The Impact of Healthcare Reform was listed as “hot topic” at the California Workers’ Compensation & Risk Conference, a session where stakeholders gathered to gain better understanding of the Affordable Care Act (ACA) and its impact on workers’ compensation.
This session was moderated by Mark Walls, Vice President Communications & Strategic Analysis at Safety National, who was joined by Denise Algire, Director – Managed Care & Disability Corporate Risk Management at Safeway, Inc., and Kimberly George, Senior Vice President / Senior Healthcare Advisor at Sedgwick.
According to the panel, there has been non-stop change in healthcare delivery models since 2010. A process is now in place with the ACA that, contrary to popular belief, will not change if a Republican wins office, so it is time to adopt it.
The ACA was developed based on improving three key aspects:
1. Access – Meaning that Americans should have access to insurance and, if they do, they would likely seek treatment more often, improving their overall health.
2. Costs – Healthcare costs are currently out of control and the ACA is trying to fix that with transparency.
3. Quality – Healthcare has, in the past, been riddled with mistakes around patient safety, infections, etc. The ACA is trying to change that with incentives.
The panel stressed that, rather than taking the wait and see approach, we need to be at the table to help dictate and influence how the ACA will impact the workers’ compensation industry.
According to the panel, there are two major items causing speculation about the ACA’s impact on workers’ compensation:
1. There has been a lot of controversy around the changes to the healthcare market and physician availability as a result of those changes. What most aren’t aware of is that employers can be penalized depending on how you design your plan and the affordability it provides for your employees. Will this cause cost shifting or benefits to workers’ compensation? There has been lots of theorizing if this will have a positive or negative impact and we won’t know for a while.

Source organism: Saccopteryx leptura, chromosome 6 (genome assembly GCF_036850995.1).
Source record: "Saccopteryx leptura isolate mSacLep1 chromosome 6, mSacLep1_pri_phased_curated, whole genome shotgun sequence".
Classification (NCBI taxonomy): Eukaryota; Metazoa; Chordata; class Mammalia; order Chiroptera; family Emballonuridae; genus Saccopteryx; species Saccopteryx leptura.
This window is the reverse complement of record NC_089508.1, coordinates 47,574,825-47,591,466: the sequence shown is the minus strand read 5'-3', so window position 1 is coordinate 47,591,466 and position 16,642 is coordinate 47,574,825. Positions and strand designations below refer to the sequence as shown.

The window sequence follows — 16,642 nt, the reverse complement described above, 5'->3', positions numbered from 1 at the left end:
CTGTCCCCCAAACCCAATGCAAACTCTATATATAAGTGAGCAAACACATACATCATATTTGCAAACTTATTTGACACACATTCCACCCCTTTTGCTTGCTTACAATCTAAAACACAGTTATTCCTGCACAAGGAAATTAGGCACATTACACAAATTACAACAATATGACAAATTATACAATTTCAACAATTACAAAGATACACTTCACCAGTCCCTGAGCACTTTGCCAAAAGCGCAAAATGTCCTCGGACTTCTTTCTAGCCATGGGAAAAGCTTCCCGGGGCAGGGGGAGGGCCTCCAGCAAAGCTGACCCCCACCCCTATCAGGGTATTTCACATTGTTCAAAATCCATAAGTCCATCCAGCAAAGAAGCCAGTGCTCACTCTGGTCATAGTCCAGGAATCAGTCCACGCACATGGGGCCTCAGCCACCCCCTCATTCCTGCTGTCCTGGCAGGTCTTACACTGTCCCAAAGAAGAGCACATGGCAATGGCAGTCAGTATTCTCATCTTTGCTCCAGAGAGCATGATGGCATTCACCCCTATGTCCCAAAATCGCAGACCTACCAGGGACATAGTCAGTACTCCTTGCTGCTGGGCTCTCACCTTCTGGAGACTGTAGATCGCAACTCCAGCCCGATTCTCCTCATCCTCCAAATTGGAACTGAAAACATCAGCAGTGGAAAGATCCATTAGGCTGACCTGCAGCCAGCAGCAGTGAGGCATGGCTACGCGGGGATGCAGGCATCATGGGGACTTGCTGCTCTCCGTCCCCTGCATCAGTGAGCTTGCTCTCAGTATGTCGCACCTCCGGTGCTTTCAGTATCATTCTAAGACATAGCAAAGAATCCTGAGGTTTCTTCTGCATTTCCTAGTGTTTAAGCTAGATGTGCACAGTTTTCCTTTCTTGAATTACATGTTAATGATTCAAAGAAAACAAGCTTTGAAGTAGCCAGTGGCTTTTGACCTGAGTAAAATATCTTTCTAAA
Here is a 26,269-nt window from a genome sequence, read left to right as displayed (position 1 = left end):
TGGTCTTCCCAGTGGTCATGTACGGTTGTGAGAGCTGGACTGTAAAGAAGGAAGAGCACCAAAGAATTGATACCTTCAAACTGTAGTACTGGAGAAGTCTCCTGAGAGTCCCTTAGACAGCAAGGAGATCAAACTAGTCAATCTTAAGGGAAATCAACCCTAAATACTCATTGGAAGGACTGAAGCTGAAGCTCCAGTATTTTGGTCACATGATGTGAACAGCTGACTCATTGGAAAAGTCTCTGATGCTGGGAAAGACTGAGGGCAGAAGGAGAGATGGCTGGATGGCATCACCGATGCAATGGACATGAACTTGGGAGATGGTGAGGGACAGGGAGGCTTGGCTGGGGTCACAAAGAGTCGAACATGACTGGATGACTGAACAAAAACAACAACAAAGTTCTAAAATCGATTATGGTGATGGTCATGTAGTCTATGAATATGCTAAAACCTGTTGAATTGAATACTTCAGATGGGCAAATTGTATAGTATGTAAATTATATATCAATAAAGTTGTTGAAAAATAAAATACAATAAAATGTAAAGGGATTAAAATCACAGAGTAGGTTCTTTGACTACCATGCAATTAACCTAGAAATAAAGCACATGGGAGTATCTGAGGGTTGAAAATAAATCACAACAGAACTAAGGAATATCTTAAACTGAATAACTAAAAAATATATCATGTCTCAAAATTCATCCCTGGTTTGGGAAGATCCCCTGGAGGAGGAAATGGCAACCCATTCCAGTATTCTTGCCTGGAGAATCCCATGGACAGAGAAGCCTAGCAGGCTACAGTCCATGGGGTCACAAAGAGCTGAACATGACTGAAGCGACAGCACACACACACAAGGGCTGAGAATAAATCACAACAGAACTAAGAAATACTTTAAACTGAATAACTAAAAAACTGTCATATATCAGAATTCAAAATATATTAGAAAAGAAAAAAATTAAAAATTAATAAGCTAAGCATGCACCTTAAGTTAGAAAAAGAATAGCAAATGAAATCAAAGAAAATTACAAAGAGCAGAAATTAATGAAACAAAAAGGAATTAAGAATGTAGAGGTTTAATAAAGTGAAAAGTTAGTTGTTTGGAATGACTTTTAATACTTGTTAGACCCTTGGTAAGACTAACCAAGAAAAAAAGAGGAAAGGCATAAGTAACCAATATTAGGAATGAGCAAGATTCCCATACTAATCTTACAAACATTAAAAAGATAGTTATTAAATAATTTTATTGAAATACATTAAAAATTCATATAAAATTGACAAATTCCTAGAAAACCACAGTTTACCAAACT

2. The entire premise of the ACA is to create a healthier workforce. It theorizes that, if you get treatment for primary care, you will be healthier overall. We do know, for instance, that obesity currently impacts workers’ compensation – causing a 7% increase in costs on average. Will the ACA create a healthier workforce that won’t bring as many comorbidities to workers’ compensation claims? We won’t see this possibility materialize for some time.
The panel cited several potential opportunities related to the ACA:
• One area that the panel cited which could be helpful for employers is related to the “Cadillac Tax” that the ACA will apply to the most-costly health plans that are usually seen in strong union environments. As employers work with their unions to redesign these plans in an effort to try to get their plans out of the range that will be taxed, risk managers are participating and pushing to get return-to-work policies included as part of the negotiations.
• The ACA has non-traditional payment model compared to what we are used to. This might be an opportunity to hold providers accountable with value-based reimbursements. It could also be a potential opportunity for physicians because they will get paid for good performance. Quality really counts in this new model.
• Will the ACA create healthier employees that will transfer to a decrease in complications with workers’ compensation claims? The panel states that the ACA is based on consumer engagement, which could translate to more engaged injured employees with higher participation in recovery programs. One overall requirement is that the incentives and potential participation opportunities have to be easily accessible and easy to find. An employer also must provide alternatives so that all employees can participate. This might create a consumer-driven model that offers more participation and access points to drive change. This won’t be a quick fix and we won’t see results for several years.
Workers’ compensation makes up a small percentage of the overall medical spend in the U.S. – approximately $30 billion a year in total medical. They aren’t going to make adjustments based on what our industry prefers. Instead, we have to be creative and also be willing to pay providers for quality care, which might mean your company contracts with providers directly. This is no longer the discount-based model that we are used to. Incentivize your providers for great outcomes and you will get the best care for your employees to get them back to work.